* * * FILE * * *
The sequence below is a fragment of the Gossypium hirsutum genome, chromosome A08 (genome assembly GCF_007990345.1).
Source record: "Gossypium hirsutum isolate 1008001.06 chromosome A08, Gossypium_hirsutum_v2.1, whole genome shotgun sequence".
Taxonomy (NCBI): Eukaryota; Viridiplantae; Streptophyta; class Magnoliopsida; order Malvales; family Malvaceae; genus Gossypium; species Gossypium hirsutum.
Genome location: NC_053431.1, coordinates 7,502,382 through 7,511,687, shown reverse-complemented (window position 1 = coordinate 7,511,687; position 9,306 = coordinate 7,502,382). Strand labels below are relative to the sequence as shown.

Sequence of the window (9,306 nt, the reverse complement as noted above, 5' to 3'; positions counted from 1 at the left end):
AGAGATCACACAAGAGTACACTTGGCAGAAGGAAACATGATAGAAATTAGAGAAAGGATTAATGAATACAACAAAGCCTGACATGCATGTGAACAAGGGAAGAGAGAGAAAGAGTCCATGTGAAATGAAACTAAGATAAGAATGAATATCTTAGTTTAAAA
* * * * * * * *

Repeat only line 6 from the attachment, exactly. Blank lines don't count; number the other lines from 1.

AGAGATCACACAAGAGTACACTTGGCAGAAGGAAACATGATAGAAATTAGAGAAAGGATTAATGAATACAACAAAGCCTGACATGCATGTGAACAAGGGAAGAGAGAGAAAGAGTCCATGTGAAATGAAACTAAGATAAGAATGAATATCTTAGTTTAAAA